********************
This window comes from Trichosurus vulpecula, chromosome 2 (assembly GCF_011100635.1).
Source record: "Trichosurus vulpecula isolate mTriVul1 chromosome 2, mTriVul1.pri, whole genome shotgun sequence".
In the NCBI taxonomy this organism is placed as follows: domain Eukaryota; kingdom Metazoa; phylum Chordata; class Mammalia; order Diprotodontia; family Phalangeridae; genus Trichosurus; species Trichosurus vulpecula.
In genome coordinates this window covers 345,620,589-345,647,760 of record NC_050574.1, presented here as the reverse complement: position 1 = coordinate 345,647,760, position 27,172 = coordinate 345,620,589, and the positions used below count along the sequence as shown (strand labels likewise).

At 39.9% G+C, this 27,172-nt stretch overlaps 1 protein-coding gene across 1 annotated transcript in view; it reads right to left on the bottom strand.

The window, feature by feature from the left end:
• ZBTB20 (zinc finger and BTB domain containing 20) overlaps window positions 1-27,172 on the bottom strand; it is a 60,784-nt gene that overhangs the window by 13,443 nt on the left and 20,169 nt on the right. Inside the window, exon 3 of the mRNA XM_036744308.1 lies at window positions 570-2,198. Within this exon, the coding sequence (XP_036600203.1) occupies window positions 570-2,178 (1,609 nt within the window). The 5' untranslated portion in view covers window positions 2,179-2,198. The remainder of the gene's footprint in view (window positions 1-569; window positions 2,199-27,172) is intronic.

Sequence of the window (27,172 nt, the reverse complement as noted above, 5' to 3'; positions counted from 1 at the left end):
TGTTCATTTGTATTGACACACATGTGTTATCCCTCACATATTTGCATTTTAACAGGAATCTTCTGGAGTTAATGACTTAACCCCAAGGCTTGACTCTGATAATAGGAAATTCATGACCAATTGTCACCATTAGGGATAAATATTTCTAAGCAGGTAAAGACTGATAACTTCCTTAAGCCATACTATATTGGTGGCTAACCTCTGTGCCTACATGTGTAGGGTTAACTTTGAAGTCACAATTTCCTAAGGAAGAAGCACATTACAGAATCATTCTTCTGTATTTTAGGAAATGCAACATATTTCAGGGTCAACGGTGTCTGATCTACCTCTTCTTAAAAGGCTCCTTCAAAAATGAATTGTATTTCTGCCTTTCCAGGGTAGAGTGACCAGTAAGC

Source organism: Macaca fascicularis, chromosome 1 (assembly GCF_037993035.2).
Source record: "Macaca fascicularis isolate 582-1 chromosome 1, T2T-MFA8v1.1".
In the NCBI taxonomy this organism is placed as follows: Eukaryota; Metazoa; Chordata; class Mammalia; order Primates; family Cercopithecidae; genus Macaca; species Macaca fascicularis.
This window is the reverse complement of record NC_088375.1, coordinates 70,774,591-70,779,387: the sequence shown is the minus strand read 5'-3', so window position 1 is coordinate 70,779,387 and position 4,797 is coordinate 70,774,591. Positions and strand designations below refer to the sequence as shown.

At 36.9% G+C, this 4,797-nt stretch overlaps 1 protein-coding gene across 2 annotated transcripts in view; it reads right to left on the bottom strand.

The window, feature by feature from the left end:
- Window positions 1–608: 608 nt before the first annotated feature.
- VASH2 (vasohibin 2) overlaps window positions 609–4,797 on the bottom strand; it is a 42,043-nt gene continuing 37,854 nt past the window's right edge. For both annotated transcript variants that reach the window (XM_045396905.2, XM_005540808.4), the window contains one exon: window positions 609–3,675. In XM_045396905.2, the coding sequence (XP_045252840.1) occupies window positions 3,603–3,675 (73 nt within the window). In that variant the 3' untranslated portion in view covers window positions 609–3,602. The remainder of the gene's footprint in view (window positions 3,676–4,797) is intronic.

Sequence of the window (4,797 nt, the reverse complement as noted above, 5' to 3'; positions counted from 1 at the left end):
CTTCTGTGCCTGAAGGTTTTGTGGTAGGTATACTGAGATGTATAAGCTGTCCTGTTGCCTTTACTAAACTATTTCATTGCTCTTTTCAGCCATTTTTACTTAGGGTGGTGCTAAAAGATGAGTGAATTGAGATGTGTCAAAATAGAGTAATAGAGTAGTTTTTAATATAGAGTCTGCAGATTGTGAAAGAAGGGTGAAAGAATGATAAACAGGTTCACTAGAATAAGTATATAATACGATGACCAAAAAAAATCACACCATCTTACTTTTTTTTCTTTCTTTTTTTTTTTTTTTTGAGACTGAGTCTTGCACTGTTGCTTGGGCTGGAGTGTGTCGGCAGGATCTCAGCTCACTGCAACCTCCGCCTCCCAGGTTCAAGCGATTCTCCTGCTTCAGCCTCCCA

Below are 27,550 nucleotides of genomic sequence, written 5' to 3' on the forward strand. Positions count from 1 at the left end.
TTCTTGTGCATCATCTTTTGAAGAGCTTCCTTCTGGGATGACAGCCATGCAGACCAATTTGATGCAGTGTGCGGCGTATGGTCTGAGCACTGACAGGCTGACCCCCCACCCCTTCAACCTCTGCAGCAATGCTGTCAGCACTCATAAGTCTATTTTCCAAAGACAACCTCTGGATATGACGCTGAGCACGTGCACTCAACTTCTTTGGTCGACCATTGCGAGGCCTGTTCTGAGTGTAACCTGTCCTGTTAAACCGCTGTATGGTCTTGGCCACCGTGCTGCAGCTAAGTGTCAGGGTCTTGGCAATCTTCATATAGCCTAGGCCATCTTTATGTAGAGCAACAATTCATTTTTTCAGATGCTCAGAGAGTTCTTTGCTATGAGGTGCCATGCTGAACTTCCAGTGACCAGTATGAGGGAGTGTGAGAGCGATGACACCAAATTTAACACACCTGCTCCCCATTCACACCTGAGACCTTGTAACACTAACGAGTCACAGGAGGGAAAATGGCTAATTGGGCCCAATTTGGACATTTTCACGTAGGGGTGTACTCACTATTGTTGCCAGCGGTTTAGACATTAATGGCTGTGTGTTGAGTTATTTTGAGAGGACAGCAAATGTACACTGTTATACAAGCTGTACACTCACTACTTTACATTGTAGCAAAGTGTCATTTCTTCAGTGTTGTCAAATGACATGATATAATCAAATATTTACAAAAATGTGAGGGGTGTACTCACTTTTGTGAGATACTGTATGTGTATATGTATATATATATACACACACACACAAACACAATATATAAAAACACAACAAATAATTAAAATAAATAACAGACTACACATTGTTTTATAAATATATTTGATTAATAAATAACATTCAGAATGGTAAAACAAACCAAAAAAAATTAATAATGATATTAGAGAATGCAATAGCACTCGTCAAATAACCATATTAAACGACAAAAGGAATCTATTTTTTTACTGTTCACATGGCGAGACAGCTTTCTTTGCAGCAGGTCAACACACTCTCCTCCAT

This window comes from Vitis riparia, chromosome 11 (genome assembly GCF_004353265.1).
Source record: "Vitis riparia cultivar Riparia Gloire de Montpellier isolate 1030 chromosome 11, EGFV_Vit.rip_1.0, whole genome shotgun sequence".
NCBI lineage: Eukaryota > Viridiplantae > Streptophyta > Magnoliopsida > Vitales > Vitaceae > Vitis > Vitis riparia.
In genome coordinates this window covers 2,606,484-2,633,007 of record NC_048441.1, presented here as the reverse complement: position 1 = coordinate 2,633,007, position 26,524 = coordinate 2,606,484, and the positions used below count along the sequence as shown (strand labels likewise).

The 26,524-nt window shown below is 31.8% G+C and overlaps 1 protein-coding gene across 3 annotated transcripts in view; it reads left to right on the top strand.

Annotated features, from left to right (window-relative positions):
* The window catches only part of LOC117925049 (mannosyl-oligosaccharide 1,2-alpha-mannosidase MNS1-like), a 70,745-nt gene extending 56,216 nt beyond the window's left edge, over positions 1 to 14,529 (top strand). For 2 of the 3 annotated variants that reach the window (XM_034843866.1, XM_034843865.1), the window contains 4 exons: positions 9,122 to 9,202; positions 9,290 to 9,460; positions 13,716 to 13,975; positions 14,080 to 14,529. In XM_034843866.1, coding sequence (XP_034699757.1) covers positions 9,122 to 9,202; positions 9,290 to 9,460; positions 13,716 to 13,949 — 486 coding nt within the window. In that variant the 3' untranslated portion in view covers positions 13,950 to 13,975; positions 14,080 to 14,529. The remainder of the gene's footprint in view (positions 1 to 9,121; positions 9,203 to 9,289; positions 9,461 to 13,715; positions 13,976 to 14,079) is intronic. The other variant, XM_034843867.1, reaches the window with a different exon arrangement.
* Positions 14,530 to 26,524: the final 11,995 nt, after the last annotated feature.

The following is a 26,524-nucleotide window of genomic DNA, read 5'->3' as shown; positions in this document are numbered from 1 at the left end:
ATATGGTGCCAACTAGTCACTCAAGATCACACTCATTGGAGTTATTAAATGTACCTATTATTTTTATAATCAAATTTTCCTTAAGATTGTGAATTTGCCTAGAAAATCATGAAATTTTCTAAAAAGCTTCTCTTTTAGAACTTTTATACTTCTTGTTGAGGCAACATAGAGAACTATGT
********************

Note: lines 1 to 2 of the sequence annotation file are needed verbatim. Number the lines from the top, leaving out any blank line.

This window comes from Trichosurus vulpecula, chromosome 2 (assembly GCF_011100635.1).
Source record: "Trichosurus vulpecula isolate mTriVul1 chromosome 2, mTriVul1.pri, whole genome shotgun sequence".